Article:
RSS is also suffering from some growing pains, particularly a lack of standardization, which is painfully evident in the number of RSS aggregators on the market today. "In the browser space, there are basically three browsers that give us any concern. With RSS, there's literally hundreds of different types of news aggregators," says Flitter. "A lot of news aggregators actually strip out images, so if you had an image ad, it wouldn't be displayed." While graphical RSS ads are being used, it's this issue of incompatibility that's contributed to 98 percent of Pheedo's traffic being text-based.
What's Old is New Again
The basic premise of RSS is built on a subscription model, rather than surfing for content or searching through an engine like Google. The success of search-based advertising foreshadows what many believe is to come for RSS, although there are some distinctions in how subscription should be perceived versus search/surf. "There's a reason why search and advertising are paired up the way they are, because if you can find the right search results for people, you can find the right ads," says Rafer. He points out that with subscriptions, consumers have selected a source from which they want to get updates via RSS. Thus, he says, "What they're looking for is a lot less random, much more consistent. The math for delivering ads is completely different."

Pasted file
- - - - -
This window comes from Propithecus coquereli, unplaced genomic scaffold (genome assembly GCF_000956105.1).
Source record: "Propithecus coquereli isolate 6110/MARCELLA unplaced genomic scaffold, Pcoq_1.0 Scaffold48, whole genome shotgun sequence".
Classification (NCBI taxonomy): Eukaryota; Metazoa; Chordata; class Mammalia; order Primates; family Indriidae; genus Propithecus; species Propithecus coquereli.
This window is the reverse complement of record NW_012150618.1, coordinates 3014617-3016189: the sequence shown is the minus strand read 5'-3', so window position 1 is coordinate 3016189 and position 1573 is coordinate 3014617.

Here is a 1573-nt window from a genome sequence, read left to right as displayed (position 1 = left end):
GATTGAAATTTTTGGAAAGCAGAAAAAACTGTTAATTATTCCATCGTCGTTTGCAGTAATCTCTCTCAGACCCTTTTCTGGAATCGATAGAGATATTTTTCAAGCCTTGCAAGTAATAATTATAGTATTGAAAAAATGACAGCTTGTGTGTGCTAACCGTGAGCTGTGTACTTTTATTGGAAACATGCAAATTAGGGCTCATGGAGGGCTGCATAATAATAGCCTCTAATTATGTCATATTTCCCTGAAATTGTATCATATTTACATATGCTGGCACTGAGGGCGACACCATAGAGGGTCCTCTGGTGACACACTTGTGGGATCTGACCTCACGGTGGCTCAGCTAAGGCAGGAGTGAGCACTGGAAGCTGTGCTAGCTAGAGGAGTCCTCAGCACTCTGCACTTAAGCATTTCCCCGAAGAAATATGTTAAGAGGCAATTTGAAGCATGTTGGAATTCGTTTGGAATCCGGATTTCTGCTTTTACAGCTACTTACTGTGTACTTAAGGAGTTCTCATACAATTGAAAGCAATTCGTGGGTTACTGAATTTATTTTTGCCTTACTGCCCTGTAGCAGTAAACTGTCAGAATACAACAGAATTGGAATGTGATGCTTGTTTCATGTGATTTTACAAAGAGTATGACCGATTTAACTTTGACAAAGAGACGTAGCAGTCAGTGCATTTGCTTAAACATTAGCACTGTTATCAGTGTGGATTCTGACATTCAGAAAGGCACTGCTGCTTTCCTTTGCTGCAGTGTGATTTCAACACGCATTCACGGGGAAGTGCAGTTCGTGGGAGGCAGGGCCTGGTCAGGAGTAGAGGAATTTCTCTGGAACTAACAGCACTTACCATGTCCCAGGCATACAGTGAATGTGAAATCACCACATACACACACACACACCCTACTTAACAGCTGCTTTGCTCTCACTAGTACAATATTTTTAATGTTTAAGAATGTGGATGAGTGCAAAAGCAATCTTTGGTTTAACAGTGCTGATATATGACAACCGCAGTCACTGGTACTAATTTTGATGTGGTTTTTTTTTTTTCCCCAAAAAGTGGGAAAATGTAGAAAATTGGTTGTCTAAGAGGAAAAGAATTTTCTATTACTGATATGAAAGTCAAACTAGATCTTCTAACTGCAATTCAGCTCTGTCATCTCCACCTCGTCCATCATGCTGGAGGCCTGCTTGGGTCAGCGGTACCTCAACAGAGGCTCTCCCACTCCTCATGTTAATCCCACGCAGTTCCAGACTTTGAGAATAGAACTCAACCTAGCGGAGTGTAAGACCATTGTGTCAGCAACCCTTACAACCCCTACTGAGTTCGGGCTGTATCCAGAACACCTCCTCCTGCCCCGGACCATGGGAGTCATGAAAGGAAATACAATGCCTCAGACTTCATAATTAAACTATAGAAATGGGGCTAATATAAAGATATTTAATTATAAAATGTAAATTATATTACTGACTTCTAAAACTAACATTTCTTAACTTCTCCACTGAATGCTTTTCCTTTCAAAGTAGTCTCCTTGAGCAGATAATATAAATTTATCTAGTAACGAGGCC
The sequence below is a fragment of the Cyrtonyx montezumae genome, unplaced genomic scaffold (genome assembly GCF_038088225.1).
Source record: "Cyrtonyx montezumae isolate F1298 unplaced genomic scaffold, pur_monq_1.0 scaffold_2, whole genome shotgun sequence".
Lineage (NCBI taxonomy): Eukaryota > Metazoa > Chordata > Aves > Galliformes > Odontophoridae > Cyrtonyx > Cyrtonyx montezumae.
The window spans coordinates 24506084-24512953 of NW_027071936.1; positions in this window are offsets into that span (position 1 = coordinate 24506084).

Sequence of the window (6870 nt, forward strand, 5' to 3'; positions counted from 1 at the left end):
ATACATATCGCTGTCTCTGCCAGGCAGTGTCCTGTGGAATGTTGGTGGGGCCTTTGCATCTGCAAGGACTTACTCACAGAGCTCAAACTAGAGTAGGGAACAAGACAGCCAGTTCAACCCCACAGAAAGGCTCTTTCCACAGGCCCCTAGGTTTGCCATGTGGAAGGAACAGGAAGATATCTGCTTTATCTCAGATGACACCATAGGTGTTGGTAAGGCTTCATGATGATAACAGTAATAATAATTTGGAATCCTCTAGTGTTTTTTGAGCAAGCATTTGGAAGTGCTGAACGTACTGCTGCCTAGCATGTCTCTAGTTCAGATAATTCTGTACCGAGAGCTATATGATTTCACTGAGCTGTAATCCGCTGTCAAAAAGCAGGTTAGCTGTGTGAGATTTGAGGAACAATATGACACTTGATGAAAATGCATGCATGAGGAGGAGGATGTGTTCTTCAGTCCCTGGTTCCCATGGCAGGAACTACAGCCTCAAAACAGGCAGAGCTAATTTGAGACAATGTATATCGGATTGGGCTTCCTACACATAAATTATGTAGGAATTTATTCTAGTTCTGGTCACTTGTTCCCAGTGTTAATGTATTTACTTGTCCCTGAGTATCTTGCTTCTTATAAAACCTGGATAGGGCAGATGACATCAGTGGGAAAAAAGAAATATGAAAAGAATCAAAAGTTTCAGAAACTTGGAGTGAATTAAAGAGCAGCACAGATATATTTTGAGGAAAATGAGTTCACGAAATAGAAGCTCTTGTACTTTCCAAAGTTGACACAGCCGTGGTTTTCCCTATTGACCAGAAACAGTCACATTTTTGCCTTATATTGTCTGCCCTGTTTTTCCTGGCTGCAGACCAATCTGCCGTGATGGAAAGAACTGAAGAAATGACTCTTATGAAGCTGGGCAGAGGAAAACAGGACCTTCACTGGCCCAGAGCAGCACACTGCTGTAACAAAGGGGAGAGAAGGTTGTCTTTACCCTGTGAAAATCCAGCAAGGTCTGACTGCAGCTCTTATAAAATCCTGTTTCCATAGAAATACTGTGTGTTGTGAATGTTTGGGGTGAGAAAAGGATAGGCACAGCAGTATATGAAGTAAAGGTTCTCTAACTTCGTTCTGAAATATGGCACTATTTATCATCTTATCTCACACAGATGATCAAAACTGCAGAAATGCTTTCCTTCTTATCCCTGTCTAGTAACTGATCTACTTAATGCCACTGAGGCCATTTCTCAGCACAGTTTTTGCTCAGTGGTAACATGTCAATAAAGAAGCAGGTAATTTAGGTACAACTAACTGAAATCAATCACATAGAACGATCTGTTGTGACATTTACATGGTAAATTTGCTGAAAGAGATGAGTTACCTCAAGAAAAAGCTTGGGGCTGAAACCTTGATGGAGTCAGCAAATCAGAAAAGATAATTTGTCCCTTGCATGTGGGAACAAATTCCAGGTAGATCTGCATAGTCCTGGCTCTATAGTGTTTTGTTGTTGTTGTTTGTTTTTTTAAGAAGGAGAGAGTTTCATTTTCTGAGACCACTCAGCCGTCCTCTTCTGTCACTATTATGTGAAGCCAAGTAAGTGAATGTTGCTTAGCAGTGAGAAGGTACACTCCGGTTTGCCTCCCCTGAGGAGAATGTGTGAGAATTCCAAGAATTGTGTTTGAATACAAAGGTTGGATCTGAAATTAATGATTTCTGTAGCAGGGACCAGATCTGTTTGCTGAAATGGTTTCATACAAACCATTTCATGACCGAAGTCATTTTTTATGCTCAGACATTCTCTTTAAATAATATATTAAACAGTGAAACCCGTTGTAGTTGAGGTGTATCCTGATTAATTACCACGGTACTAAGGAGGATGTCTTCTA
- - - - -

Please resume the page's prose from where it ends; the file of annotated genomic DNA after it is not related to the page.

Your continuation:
Many believe that the focus with RSS should be shifted away from traffic and generating more page views. Instead, RSS should be viewed as a means for publishers to establish a relationship with consumers. "I think in RSS, I want to hear about ads and information as long as I know and trust the advertisers. It's much more about generating loyalty and retention," says Charlene Li, principal analyst at Forrester and author of research reports "RSS 101 For Marketers" and "Using RSS As A Marketing Tool." "It isn't just space that you're buying, it's the attention of that individual user."
Feedster's Rafer likens this dynamic to a medium of yesteryear, RSS's ink-on-paper predecessor. "The word I use with old-time publishing guys is ‘periodical.' That's really what we're talking about here. All these blogs are turning into very informal periodicals," says Rafer. "Old magazine guys remember the value of building relationships with customers.
With RSS, we're back to the point at which advertisers can build up brand profiles and make offers that evolve over time."
The ability to track user behavior offers a significant advantage over serving ads based on the contents of a single feed. "A normal system could serve ads based on the general content of a particular feed, but we're in a unique position to know what readers are reading," says Greg Reinacker, founder and CTO of NewsGator, developer of the NewsGator line of RSS aggregators, which do not currently include advertising. "Based on the data we have, we could theoretically deliver ads that are much more targeted."